Center for Biological Diversity

For Immediate Release, July 21, 2023


Victoria Bogdan Tejeda, Center for Biological Diversity, (510) 844-7103, ext. 303,
Stephanie Safdi, Stanford Law School, (513) 324-1965,

Groups Win Legal Challenges to Massive Bay Area Biofuel Refinery Projects

Flawed Reviews Downplayed Harms to Communities, Environment

MARTINEZ, Calif.— Communities for a Better Environment and the Center for Biological Diversity won legal victories today over Contra Costa County’s approval of two proposed biofuel refinery conversions in the Bay Area. The Superior Court of Contra Costa County found the county relied on incomplete and misleading environmental reviews in violation of the California Environmental Quality Act, or CEQA.

The court found that the county’s environmental review for one project, the Marathon-Tesoro refinery in Martinez, failed to properly evaluate ways to reduce odors from the refinery. For another project, the Phillips 66 refinery in Rodeo, the court found the county’s review failed to properly assess major project components as well as odor mitigation.

“I’m glad the court agreed with us that the county fell far short in failing to disclose critical information about the negative impacts from these projects,” said Victoria Bogdan Tejeda, an attorney at the Center for Biological Diversity’s Climate Law Institute. “CEQA is California’s bedrock environmental law, meant to provide decisionmakers and the public with vital information. In the face of the significant environmental and community harms these projects would cause, the county’s incomplete reviews were inexcusable.”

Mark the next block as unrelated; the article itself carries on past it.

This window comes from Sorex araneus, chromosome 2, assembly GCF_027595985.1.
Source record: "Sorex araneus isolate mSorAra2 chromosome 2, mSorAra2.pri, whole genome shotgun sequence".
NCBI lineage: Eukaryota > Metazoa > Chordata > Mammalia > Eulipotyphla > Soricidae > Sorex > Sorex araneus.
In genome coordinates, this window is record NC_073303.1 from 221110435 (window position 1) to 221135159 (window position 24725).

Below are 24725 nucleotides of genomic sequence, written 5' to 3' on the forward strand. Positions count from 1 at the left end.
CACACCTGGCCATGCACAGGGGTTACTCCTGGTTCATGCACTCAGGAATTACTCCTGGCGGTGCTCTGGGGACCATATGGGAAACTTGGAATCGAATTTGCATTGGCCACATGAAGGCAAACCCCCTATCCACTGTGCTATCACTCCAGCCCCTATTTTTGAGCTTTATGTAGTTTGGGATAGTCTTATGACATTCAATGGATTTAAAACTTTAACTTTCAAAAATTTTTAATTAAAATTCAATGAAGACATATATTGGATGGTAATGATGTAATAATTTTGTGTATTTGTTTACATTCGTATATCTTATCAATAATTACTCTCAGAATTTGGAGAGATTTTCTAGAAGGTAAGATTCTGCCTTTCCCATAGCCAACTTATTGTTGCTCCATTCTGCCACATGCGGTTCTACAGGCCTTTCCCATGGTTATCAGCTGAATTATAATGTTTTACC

For the Phillips 66 project, the judge ordered the county to set aside its environmental review and redo flawed sections. For the Martinez project, the court ordered the county to improve its odor-mitigation measures.

The legal victories address lawsuits the groups filed against the projects last year.

The Phillips 66 refinery in Rodeo would produce more than a billion gallons per year of biofuel products, making it one of the largest biofuel refineries in the world. The Marathon-Tesoro project would produce more than 700,000 gallons per year of biofuel products, making it one of the largest biofuel refineries in California.

Combined, the projects would require at least 82,000 truck trips, nearly 29,000 railcars, and more than 760 ship and barge visits annually, adding to pollution, traffic and the risk of spills and accidents. In addition, generating and processing biofuels generates offensive odors to nearby communities, worsens the climate crisis, and can drive up food prices.

Communities near the refineries are categorized by the state as “disadvantaged” due to their high exposure to pollution from existing industries. The proposed refinery projects would lock in continued air and odor pollution for these residents for decades to come.

“Workers and local residents deserve to lead in shaping the future of the communities they call home,” said Ben Clark, a certified student attorney with the Stanford Environmental Law Clinic who argued the case against Marathon. “We hope that today’s decisions mark a turning point, one that begins to reverse a legacy of fossil fuel harm and advance a just transition to the equitable future that Martinez and Rodeo residents have fought so long and so hard for.”

The Stanford Environmental Law Clinic and Shute, Mihaly & Weinberger LLP represented Communities for a Better Environment and the Center for Biological Diversity. Communities for a Better Environment and the Center for Biological Diversity also served as co-counsel.

The Center for Biological Diversity is a national, nonprofit conservation organization with more than 1.7 million members and online activists dedicated to the protection of endangered species and wild places.

The Environmental Law Clinic at Stanford enables students to provide legal assistance to nonprofit organizations on a variety of environmental issues, focusing primarily on natural resource conservation. The clinic's clients include large national environmental organizations and a variety of regional and local grassroots groups.

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